Seeing a bright orange envelope peeking out from beneath your windshield wiper is a surefire day-ruiner. Unless you live in Boston.

Through Saturday, any Bostonian with an outstanding parking ticket has the option to pay off the fine by donating an unwrapped gift of equal or greater value through the city’s “Toys for Tickets” program, which distributes the goods to underprivileged children. The campaign works in partnership with the Marines' "Toys for Tots" program.

Boston first launched the program in 1993, and though it's been around for nearly 20 years, "Toys for Tickets" has been playing a key role recently as the number of families struggling to afford holiday gifts continues to increase.

“During these difficult economic times, families are struggling everyday just to make ends meet,” Boston Mayor Thomas Menino said in a release about the initiative last year. “After putting food on the table and paying the bills, many parents and guardians don’t have the ability to buy toys. Unfortunately, this means that too many kids are missing out on the joys of the Holiday season."

"Toys for Tickets" brought in toys valued at $3,800 last year, according to Fenway Kenmore Patch. Plus, it helped wipe off the sour face that’s usually paired with paying for a parking ticket.

"Boston drivers routinely express to us their pleasure in having this opportunity to contribute to a charity while paying their bill at the same time," Emilee Ellison, spokesperson for Mayor Menino told Fenway Kenmore Patch. "In addition, some drivers choose to donate in excess of the original fine amount that is required when participating in this campaign."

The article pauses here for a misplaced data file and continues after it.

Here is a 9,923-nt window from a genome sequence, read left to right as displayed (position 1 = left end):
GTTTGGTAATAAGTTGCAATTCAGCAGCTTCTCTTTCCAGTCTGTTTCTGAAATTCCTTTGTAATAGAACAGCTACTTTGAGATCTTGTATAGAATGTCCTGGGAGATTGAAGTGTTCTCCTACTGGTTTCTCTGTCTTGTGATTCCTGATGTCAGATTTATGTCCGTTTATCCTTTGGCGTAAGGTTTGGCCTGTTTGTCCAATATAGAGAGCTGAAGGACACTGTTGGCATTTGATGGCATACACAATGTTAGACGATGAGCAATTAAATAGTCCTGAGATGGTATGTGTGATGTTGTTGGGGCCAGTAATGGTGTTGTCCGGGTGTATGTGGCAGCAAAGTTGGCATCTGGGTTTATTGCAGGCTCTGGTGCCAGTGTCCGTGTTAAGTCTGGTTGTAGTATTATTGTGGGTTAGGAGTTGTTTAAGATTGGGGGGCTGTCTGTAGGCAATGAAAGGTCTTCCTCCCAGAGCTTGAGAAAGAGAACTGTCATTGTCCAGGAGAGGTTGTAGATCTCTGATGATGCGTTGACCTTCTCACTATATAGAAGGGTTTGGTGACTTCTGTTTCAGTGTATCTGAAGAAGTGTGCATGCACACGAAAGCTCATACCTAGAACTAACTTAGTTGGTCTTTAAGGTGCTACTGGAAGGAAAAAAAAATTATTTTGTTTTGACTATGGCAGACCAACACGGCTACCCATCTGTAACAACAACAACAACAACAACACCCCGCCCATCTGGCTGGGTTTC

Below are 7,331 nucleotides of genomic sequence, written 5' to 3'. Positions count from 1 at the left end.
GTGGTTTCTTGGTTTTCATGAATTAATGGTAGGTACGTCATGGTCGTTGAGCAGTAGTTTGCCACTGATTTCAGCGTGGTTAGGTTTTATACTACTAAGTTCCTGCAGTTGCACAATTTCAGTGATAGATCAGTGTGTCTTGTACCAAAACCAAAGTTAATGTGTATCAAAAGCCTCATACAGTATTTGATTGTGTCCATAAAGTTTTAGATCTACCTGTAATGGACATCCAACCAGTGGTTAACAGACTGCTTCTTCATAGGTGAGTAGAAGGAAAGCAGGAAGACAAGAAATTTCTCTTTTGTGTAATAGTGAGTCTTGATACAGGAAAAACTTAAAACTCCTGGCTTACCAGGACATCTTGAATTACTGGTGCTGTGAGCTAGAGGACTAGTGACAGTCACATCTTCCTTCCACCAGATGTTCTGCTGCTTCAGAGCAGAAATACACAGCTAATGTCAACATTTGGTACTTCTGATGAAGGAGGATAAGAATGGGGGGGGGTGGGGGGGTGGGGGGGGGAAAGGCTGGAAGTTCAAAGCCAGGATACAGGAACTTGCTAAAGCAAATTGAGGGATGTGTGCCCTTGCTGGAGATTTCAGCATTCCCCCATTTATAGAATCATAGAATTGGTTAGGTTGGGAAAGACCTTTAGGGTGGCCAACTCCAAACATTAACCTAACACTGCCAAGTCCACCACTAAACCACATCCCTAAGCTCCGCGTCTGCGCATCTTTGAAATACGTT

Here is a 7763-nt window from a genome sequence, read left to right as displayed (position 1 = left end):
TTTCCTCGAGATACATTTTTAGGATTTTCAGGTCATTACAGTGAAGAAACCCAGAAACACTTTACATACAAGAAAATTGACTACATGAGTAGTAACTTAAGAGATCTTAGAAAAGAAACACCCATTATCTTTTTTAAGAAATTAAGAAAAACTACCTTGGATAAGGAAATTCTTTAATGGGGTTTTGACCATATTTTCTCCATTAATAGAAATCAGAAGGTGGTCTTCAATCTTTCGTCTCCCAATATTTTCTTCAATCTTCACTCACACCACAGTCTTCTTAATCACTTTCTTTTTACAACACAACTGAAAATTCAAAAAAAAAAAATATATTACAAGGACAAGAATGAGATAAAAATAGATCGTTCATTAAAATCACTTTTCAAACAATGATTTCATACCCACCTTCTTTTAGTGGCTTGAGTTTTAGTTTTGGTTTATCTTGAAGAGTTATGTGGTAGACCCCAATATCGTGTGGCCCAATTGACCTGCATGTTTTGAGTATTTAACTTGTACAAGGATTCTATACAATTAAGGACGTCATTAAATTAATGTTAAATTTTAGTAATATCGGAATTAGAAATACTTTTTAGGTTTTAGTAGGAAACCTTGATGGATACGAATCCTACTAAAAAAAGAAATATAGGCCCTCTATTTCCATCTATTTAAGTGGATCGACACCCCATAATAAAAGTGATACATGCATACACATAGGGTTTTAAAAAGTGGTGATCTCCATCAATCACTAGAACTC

Also on HuffPost:

Loading Slideshow...
  • Anonymous Donor Gives $25K In Toys

    Hope was renewed after an alleged thief stole the money from Chicago's Toys For Tots Foundation. To help replenish the supply and ensure Christmas joy for the thousands of area children the organization reaches, <a href="http://www.chicagotribune.com/news/local/breaking/chi-embezzlement-may-mean-fewer-toys-for-tots-20111220,0,7505109.story" target="_hplink">a generous donor gave $25,000, the <em>Chicago Tribune </em>reports.</a> His only request? To remain anonymous.

  • Anonymous Donor Leaves $10K On Doorstep

    Money was inevitably tight for Maria Vargas, who spent her life's savings on monthly treatment as she battles Stage Four cancer. But that changed when Vargas received an anonymous check for <a href="http://www.ktvu.com/news/news/struggling-cancer-patient-receives-10000-check-bag/nFz4w/" target="_hplink">$10,000, left in a sack of avocados on her doorstep, KTVU reports.</a> The family had been protesting outside of a Kaiser facility, claiming misdiagnosis allowed a tumor to grow out of control.

  • Anonymous Donor Gives Kids 1,300 Bikes

    If you ask a child his ideal Christmas present, you're likely to get a resounding answer: a bike. One donor in Oregon has been making that a reality for the past decade. In 10 years, he's given out almost 1,300 bikes <a href="http://kdrv.com/news/local/234007" target="_hplink">KDRV reports</a>. He's remained anonymous and is simply referred to as "Bike Santa."

  • Anonymous Donors Pay Off Layaway Bills

    Anonymous donations have caught on at stores across the country. Kindhearted Secret Santas are paying off remaining Kmart layaway balances for families nationwide, <a href="http://www.huffingtonpost.com/2011/12/16/kmart-secret-santas-pay-strangers-layaway_n_1153210.html" target="_hplink">the <em>Associated Press</em> reported</a>. These Santas have started spreading the love to other stores as well, hitting up Wal-Marts in Joplin, Mo., according to the AP.

  • Anonymous Donor Gives Shelter

    Sometimes gifts for children don't come in the form of a firetruck or a new doll. An anonymous donor paid for an extended motel stay for Kim Artis and her 10-year-old daughter and 18-year-old disabled son as holiday budgets threatened to put them on the streets, <a href="a href="http://www.sj-r.com/top-stories/x2105827220/Anonymous-donor-helps-woman-children-avoid-homelessness" target="_hplink"" target="_hplink">the <em>State Journal-Register </em>reported. </a>